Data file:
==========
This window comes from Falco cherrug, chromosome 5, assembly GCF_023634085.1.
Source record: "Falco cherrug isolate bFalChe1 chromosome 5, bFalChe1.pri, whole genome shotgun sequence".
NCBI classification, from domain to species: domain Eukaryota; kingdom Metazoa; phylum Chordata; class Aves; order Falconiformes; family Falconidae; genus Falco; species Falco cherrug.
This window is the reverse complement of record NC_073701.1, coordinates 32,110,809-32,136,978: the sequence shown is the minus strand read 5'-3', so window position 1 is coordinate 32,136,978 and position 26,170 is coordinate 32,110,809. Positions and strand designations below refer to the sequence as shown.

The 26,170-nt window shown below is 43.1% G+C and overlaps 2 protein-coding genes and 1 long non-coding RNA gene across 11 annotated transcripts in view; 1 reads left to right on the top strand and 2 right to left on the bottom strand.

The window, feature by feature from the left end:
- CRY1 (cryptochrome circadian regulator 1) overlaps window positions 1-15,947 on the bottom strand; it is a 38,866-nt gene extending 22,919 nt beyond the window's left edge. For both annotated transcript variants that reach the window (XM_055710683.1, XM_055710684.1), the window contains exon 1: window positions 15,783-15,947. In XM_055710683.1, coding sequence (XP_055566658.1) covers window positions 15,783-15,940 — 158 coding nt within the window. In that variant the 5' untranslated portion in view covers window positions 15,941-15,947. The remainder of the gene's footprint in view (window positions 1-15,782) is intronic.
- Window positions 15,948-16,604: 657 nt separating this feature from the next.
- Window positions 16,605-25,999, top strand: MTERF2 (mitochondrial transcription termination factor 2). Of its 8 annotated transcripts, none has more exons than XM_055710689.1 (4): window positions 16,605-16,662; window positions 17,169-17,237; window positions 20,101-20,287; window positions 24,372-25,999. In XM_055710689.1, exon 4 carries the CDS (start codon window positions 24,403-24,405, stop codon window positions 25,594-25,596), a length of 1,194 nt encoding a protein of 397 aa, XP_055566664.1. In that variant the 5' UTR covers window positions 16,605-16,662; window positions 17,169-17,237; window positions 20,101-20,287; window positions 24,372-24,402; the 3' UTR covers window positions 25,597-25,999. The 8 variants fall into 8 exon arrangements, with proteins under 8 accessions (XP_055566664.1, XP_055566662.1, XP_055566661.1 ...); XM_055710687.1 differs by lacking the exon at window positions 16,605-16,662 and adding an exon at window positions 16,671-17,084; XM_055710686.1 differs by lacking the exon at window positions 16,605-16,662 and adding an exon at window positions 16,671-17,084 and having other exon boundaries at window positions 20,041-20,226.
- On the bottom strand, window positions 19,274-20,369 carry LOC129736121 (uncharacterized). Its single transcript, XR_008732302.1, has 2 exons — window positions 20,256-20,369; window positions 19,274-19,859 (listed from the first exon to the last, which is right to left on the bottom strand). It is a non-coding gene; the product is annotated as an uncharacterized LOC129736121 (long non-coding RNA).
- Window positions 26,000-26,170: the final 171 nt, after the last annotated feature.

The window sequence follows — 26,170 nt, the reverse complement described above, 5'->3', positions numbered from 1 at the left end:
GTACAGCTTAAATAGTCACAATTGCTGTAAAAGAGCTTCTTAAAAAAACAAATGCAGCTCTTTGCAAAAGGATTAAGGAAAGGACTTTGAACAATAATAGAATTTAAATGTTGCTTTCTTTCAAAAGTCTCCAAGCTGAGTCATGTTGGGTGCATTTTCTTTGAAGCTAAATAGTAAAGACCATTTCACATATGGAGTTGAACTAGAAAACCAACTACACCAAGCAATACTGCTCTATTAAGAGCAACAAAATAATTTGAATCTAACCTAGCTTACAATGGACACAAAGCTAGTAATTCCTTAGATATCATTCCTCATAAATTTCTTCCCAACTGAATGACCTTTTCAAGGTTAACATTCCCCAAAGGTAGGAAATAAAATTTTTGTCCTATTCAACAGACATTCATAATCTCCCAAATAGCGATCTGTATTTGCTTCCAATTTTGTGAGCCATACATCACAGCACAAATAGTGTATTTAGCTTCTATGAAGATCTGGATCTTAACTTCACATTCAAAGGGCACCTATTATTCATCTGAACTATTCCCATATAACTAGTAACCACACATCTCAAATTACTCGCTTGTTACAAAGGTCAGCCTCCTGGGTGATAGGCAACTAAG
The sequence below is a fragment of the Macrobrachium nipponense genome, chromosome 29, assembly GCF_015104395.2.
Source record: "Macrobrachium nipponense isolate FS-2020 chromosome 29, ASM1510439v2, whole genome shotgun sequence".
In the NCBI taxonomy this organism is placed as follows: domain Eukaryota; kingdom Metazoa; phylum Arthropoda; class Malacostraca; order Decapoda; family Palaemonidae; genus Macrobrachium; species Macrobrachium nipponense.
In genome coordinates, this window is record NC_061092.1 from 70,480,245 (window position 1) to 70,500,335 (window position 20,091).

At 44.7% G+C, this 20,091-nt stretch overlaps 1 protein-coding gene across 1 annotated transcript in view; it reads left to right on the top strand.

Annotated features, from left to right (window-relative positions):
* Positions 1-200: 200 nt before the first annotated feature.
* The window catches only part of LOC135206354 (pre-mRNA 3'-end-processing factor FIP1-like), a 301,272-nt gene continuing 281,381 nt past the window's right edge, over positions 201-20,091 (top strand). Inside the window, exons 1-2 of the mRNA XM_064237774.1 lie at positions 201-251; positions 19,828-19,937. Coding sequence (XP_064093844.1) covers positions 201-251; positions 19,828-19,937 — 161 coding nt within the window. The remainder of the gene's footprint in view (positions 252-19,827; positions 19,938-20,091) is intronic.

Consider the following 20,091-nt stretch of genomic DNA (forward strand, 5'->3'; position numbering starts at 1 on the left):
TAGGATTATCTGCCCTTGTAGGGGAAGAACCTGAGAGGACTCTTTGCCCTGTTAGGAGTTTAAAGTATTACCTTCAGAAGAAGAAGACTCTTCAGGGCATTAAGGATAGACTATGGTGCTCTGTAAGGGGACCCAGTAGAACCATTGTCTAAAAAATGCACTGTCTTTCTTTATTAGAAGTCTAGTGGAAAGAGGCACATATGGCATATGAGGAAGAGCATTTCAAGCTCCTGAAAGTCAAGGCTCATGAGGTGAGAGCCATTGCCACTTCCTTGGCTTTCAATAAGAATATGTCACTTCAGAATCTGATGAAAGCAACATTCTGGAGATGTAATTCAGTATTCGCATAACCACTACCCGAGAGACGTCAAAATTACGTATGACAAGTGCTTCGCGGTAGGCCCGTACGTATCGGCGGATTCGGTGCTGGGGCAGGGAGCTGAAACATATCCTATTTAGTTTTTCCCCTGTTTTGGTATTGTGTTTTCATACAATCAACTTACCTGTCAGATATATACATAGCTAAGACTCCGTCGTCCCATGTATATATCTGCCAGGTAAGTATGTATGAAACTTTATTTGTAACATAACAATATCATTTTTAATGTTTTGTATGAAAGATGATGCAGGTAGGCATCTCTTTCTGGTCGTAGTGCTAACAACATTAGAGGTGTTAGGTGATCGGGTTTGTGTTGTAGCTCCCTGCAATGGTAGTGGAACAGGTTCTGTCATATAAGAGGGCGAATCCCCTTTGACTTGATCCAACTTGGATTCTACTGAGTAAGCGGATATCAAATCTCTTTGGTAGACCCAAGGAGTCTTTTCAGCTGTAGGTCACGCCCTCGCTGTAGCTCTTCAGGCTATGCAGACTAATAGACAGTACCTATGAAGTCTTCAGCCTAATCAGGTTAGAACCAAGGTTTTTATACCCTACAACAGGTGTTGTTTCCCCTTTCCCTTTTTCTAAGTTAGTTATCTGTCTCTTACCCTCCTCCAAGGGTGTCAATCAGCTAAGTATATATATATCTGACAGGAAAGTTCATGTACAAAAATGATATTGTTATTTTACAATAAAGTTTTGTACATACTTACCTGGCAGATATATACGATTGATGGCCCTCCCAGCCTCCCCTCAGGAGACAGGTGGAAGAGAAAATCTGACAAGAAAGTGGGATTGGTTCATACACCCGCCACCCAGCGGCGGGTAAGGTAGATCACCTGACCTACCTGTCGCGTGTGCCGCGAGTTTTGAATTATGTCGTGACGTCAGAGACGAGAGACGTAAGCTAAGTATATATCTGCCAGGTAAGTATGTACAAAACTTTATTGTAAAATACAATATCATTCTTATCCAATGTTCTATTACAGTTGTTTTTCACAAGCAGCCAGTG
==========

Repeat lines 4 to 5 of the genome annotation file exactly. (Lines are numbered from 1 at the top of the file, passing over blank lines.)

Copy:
This window is the reverse complement of record NC_073701.1, coordinates 32,110,809-32,136,978: the sequence shown is the minus strand read 5'-3', so window position 1 is coordinate 32,136,978 and position 26,170 is coordinate 32,110,809. Positions and strand designations below refer to the sequence as shown.

The 26,170-nt window shown below is 43.1% G+C and overlaps 2 protein-coding genes and 1 long non-coding RNA gene across 11 annotated transcripts in view; 1 reads left to right on the top strand and 2 right to left on the bottom strand.